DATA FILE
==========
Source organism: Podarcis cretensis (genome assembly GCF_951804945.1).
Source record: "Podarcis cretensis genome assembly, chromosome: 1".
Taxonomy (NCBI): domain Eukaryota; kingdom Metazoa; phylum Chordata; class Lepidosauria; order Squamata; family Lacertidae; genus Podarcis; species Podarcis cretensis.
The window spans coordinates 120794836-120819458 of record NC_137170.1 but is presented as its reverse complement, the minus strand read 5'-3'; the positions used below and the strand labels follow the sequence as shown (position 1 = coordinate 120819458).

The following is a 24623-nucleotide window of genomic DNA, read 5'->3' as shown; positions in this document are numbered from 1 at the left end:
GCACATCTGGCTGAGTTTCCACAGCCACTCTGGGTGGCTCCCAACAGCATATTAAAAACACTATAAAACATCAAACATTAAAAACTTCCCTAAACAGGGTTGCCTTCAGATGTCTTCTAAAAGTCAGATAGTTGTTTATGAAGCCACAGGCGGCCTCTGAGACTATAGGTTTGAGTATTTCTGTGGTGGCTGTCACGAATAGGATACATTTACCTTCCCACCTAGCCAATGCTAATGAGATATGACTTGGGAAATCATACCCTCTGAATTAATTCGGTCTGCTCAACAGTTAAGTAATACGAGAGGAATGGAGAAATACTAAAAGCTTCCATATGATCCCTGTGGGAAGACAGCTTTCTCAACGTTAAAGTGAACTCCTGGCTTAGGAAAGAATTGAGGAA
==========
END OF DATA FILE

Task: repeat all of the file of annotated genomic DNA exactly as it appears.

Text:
Source organism: Podarcis cretensis (genome assembly GCF_951804945.1).
Source record: "Podarcis cretensis genome assembly, chromosome: 1".
Taxonomy (NCBI): domain Eukaryota; kingdom Metazoa; phylum Chordata; class Lepidosauria; order Squamata; family Lacertidae; genus Podarcis; species Podarcis cretensis.
The window spans coordinates 120794836-120819458 of record NC_137170.1 but is presented as its reverse complement, the minus strand read 5'-3'; the positions used below and the strand labels follow the sequence as shown (position 1 = coordinate 120819458).

The following is a 24623-nucleotide window of genomic DNA, read 5'->3' as shown; positions in this document are numbered from 1 at the left end:
GCACATCTGGCTGAGTTTCCACAGCCACTCTGGGTGGCTCCCAACAGCATATTAAAAACACTATAAAACATCAAACATTAAAAACTTCCCTAAACAGGGTTGCCTTCAGATGTCTTCTAAAAGTCAGATAGTTGTTTATGAAGCCACAGGCGGCCTCTGAGACTATAGGTTTGAGTATTTCTGTGGTGGCTGTCACGAATAGGATACATTTACCTTCCCACCTAGCCAATGCTAATGAGATATGACTTGGGAAATCATACCCTCTGAATTAATTCGGTCTGCTCAACAGTTAAGTAATACGAGAGGAATGGAGAAATACTAAAAGCTTCCATATGATCCCTGTGGGAAGACAGCTTTCTCAACGTTAAAGTGAACTCCTGGCTTAGGAAAGAATTGAGGAA